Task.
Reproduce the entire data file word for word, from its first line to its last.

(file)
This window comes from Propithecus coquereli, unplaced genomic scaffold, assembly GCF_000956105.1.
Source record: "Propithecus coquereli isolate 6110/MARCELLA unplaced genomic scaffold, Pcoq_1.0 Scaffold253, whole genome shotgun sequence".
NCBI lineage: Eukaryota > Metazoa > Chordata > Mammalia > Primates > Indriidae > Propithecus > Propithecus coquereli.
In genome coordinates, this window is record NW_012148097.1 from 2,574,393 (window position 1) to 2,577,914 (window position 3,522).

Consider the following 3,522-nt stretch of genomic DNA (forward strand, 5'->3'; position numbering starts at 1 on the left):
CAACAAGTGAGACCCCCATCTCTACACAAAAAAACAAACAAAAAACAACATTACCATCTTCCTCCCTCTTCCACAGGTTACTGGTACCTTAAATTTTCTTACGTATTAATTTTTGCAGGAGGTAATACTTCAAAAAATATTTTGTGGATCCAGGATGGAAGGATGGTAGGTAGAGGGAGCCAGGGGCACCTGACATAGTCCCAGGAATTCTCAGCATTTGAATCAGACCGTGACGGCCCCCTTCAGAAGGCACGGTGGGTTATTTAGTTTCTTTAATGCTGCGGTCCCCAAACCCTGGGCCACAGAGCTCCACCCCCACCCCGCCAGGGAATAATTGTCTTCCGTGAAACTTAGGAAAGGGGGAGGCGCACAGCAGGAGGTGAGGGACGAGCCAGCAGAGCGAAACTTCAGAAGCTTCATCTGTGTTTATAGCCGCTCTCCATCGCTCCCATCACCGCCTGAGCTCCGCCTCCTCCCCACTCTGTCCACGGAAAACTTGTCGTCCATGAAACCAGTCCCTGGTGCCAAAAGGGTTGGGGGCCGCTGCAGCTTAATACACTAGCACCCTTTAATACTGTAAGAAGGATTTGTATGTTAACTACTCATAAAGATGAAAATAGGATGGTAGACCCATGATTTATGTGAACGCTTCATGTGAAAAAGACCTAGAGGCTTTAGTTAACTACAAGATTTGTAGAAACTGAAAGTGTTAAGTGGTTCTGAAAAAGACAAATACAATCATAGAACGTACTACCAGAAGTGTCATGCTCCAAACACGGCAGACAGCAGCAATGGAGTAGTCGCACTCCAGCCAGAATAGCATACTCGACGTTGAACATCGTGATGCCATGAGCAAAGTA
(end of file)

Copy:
This window comes from Propithecus coquereli, unplaced genomic scaffold, assembly GCF_000956105.1.
Source record: "Propithecus coquereli isolate 6110/MARCELLA unplaced genomic scaffold, Pcoq_1.0 Scaffold253, whole genome shotgun sequence".
NCBI lineage: Eukaryota > Metazoa > Chordata > Mammalia > Primates > Indriidae > Propithecus > Propithecus coquereli.
In genome coordinates, this window is record NW_012148097.1 from 2,574,393 (window position 1) to 2,577,914 (window position 3,522).

Consider the following 3,522-nt stretch of genomic DNA (forward strand, 5'->3'; position numbering starts at 1 on the left):
CAACAAGTGAGACCCCCATCTCTACACAAAAAAACAAACAAAAAACAACATTACCATCTTCCTCCCTCTTCCACAGGTTACTGGTACCTTAAATTTTCTTACGTATTAATTTTTGCAGGAGGTAATACTTCAAAAAATATTTTGTGGATCCAGGATGGAAGGATGGTAGGTAGAGGGAGCCAGGGGCACCTGACATAGTCCCAGGAATTCTCAGCATTTGAATCAGACCGTGACGGCCCCCTTCAGAAGGCACGGTGGGTTATTTAGTTTCTTTAATGCTGCGGTCCCCAAACCCTGGGCCACAGAGCTCCACCCCCACCCCGCCAGGGAATAATTGTCTTCCGTGAAACTTAGGAAAGGGGGAGGCGCACAGCAGGAGGTGAGGGACGAGCCAGCAGAGCGAAACTTCAGAAGCTTCATCTGTGTTTATAGCCGCTCTCCATCGCTCCCATCACCGCCTGAGCTCCGCCTCCTCCCCACTCTGTCCACGGAAAACTTGTCGTCCATGAAACCAGTCCCTGGTGCCAAAAGGGTTGGGGGCCGCTGCAGCTTAATACACTAGCACCCTTTAATACTGTAAGAAGGATTTGTATGTTAACTACTCATAAAGATGAAAATAGGATGGTAGACCCATGATTTATGTGAACGCTTCATGTGAAAAAGACCTAGAGGCTTTAGTTAACTACAAGATTTGTAGAAACTGAAAGTGTTAAGTGGTTCTGAAAAAGACAAATACAATCATAGAACGTACTACCAGAAGTGTCATGCTCCAAACACGGCAGACAGCAGCAATGGAGTAGTCGCACTCCAGCCAGAATAGCATACTCGACGTTGAACATCGTGATGCCATGAGCAAAGTA